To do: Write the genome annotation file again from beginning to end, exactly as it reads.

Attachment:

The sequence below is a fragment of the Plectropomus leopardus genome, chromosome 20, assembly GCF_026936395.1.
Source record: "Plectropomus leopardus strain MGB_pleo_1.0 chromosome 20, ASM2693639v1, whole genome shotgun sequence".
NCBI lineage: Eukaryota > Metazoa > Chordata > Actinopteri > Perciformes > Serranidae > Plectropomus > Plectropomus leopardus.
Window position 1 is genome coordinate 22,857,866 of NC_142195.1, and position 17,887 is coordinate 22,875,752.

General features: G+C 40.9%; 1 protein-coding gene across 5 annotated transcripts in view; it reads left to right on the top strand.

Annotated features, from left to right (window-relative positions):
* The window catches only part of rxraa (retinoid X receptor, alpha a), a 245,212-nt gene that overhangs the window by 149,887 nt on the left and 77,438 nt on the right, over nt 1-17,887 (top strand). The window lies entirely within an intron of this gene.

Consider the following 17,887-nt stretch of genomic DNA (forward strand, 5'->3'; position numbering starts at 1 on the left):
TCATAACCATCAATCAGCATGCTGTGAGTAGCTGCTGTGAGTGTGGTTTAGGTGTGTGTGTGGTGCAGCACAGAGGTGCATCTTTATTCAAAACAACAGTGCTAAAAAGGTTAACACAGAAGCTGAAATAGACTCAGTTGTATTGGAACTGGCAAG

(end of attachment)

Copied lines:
The sequence below is a fragment of the Plectropomus leopardus genome, chromosome 20, assembly GCF_026936395.1.
Source record: "Plectropomus leopardus strain MGB_pleo_1.0 chromosome 20, ASM2693639v1, whole genome shotgun sequence".
NCBI lineage: Eukaryota > Metazoa > Chordata > Actinopteri > Perciformes > Serranidae > Plectropomus > Plectropomus leopardus.
Window position 1 is genome coordinate 22,857,866 of NC_142195.1, and position 17,887 is coordinate 22,875,752.

General features: G+C 40.9%; 1 protein-coding gene across 5 annotated transcripts in view; it reads left to right on the top strand.

Annotated features, from left to right (window-relative positions):
* The window catches only part of rxraa (retinoid X receptor, alpha a), a 245,212-nt gene that overhangs the window by 149,887 nt on the left and 77,438 nt on the right, over nt 1-17,887 (top strand). The window lies entirely within an intron of this gene.

Consider the following 17,887-nt stretch of genomic DNA (forward strand, 5'->3'; position numbering starts at 1 on the left):
TCATAACCATCAATCAGCATGCTGTGAGTAGCTGCTGTGAGTGTGGTTTAGGTGTGTGTGTGGTGCAGCACAGAGGTGCATCTTTATTCAAAACAACAGTGCTAAAAAGGTTAACACAGAAGCTGAAATAGACTCAGTTGTATTGGAACTGGCAAG